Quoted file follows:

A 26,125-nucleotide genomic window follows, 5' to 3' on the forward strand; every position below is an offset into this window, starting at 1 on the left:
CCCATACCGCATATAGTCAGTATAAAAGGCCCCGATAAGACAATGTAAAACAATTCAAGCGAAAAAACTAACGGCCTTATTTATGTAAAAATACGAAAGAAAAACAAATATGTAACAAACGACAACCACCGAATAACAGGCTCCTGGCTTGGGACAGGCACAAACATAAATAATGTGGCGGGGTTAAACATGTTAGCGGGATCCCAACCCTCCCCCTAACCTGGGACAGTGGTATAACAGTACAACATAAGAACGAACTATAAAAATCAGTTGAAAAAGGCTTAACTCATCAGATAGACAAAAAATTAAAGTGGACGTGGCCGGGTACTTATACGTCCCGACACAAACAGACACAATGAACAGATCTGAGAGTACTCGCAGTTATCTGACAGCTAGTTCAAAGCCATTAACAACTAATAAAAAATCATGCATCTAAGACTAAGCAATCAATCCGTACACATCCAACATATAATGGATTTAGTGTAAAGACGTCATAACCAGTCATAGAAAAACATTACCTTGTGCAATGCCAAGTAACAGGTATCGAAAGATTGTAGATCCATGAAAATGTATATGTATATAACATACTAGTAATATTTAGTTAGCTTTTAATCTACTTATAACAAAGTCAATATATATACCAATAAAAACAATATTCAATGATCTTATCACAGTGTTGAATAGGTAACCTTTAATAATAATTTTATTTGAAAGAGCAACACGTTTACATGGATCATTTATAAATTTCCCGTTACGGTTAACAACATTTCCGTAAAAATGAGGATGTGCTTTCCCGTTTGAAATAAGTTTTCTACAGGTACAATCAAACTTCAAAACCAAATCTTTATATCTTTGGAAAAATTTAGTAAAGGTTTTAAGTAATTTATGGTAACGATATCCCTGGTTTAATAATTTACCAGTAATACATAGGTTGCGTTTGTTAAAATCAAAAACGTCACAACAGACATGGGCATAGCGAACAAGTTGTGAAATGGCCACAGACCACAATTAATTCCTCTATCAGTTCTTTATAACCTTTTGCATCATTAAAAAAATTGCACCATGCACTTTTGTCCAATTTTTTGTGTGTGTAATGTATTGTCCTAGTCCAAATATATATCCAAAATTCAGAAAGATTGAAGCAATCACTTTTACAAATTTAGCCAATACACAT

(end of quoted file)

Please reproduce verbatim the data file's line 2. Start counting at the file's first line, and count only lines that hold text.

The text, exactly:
CCCATACCGCATATAGTCAGTATAAAAGGCCCCGATAAGACAATGTAAAACAATTCAAGCGAAAAAACTAACGGCCTTATTTATGTAAAAATACGAAAGAAAAACAAATATGTAACAAACGACAACCACCGAATAACAGGCTCCTGGCTTGGGACAGGCACAAACATAAATAATGTGGCGGGGTTAAACATGTTAGCGGGATCCCAACCCTCCCCCTAACCTGGGACAGTGGTATAACAGTACAACATAAGAACGAACTATAAAAATCAGTTGAAAAAGGCTTAACTCATCAGATAGACAAAAAATTAAAGTGGACGTGGCCGGGTACTTATACGTCCCGACACAAACAGACACAATGAACAGATCTGAGAGTACTCGCAGTTATCTGACAGCTAGTTCAAAGCCATTAACAACTAATAAAAAATCATGCATCTAAGACTAAGCAATCAATCCGTACACATCCAACATATAATGGATTTAGTGTAAAGACGTCATAACCAGTCATAGAAAAACATTACCTTGTGCAATGCCAAGTAACAGGTATCGAAAGATTGTAGATCCATGAAAATGTATATGTATATAACATACTAGTAATATTTAGTTAGCTTTTAATCTACTTATAACAAAGTCAATATATATACCAATAAAAACAATATTCAATGATCTTATCACAGTGTTGAATAGGTAACCTTTAATAATAATTTTATTTGAAAGAGCAACACGTTTACATGGATCATTTATAAATTTCCCGTTACGGTTAACAACATTTCCGTAAAAATGAGGATGTGCTTTCCCGTTTGAAATAAGTTTTCTACAGGTACAATCAAACTTCAAAACCAAATCTTTATATCTTTGGAAAAATTTAGTAAAGGTTTTAAGTAATTTATGGTAACGATATCCCTGGTTTAATAATTTACCAGTAATACATAGGTTGCGTTTGTTAAAATCAAAAACGTCACAACAGACATGGGCATAGCGAACAAGTTGTGAAATGGCCACAGACCACAATTAATTCCTCTATCAGTTCTTTATAACCTTTTGCATCATTAAAAAAATTGCACCATGCACTTTTGTCCAATTTTTTGTGTGTGTAATGTATTGTCCTAGTCCAAATATATATCCAAAATTCAGAAAGATTGAAGCAATCACTTTTACAAATTTAGCCAATACACAT